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OOPS! I made a framework

emnudge profile image EmNudge ・1 min read

Haven't done a discussion post yet and I thought maybe this one might be interesting.

I have a really bad habit of trying to write my websites and web apps as vanilla as possible until it gets complicated enough that I end up writing my own mini-framework.

At this point I either ditch the project, soldier on, or rewrite it in an already established framework.

I'm usually under the assumption that the people working on these large frameworks for years are smarter than me and/or have gone through the work of dealing with edge cases and performance bugs to the point of where the file size bump is worth it.

Some people I have talked to like to write a ton of helper methods and refuse to touch a framework unless they're instructed or as part of a team effort.

At what point do you ditch the helper methods and move on to a regular framework? There seems to be a lot of opinions back and forth and I would love to hear some more.

Discussion

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tomhodgins profile image
Tommy Hodgins

I think there's a lot to be said about the distinction between "exploring solutions in an unknown problem space" and "applying a known solution in a well-defined problem space". I treat frameworks kind of like time-capsules about the practices generally considered 'best-practice' toward providing a certain solution in a defined problem area.

If you don't yet know what the shape of your solution, or even the shape of your problem are yet? You don't know enough to evaluate what frameworks might help you.

But if there's a well-defined problem, with many well-known solutions - I think it would be a little daft in most situations to ignore the best-practices of the present day and build something else. It might be worthwhile for education, or if you're trying to actively (consciously) improve over the state of the art, but in most situations it makes sense to pick the framework that most closely models the solution you're trying to provide.

Another way to think of frameworks like like a pre-flight checklist. If you don't know what you're doing, grabbing a pre-made checklist may not help you, but if you know you're flying an airplane, and a specific model of an airplane, I bet there's a really good pre-flight checklist for that model of plane that would be wise to follow before flying it.

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mehdiraash profile image
Mehdi Raash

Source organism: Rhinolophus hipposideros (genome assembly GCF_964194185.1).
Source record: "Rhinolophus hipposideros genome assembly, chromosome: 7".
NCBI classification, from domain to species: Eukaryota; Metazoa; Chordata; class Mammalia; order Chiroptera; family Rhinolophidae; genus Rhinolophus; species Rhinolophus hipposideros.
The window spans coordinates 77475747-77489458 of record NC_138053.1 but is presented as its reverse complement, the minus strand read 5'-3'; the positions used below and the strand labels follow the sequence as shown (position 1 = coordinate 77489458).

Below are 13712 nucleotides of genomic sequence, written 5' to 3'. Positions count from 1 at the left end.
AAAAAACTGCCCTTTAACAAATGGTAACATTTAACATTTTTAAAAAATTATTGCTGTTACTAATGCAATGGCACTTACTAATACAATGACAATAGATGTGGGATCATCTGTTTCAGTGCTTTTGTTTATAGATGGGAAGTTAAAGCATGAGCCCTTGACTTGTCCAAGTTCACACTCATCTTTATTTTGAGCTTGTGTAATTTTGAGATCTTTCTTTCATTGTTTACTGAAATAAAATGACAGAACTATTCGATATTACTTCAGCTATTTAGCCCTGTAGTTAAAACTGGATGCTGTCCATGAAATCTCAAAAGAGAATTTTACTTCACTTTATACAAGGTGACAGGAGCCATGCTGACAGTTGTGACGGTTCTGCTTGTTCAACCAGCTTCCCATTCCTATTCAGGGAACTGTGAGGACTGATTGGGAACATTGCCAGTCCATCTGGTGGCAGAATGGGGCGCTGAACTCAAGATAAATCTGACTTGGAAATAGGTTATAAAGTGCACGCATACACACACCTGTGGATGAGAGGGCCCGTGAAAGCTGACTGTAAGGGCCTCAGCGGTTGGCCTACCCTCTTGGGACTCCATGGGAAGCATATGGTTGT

One plus point of sticking with a framework is that you usually can receive tons of blogs and tricks, for instance, state management at first was a vanilla->flux->redux->other utilities bundled with it->other big APIs.

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savagepixie profile image
SavagePixie

Generally I think it's ideal to choose whether you're going to use a framework or not before you start coding. When you know what problems you need to solve and what your project needs to do, then it is time to evaluate what libraries/frameworks to use.

Obviously, we're all human and make mistakes, so it's perfectly acceptable to realise that a framework might help you, or that you should ditch it in favour of vanilla/another one later. That stuff happens. But I think then you'll be in a much better position to quickly make a good choice if you have already spent time thinking about it before you started coding.

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therealkevinard profile image
Kevin Ard

I usually flow from concrete methods while the spec is coming together, then abstraction when I see it's a healthy choice. When the spec/abstraction has congealed enough, I almost always see trends that boil down to something like "well, this is pretty similar to (blank)"

That's when I check out blank, and evaluate it for gain vs expense.

I give a lot of points to the same thought as you: there's no way little me can match velocity with a 9k-contributor project.

I give just as many points to the same idea on cost, though: do I absorb a ton of responsibility for out-of-scope issues?

If it passes gain/expense... Framework, here we go!


Frontend exception: if I need an SPA, I'll default to Vue. Rolling a front-end spa on my own is... 🤮

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syntaxseed profile image
SyntaxSeed (Sherri W)

My internal PHP MVC framework served me well for about 10 years. It was stable, covered the features I needed & did very little magic so was easy to understand. And since I was too busy using it rather than working on it directly, I almost never had to upgrade projects built on it.

But I reached the point that I want to do more advanced things, and reinventing the wheel is nonsense.

I feel it's a level of experience you reach where you truly understand the value of leveraging 3rd party components- it's like having an expert staff.

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kspeakman profile image
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emnudge profile image
EmNudge Author

Wow, title and content is uncanny.
Thanks for the link!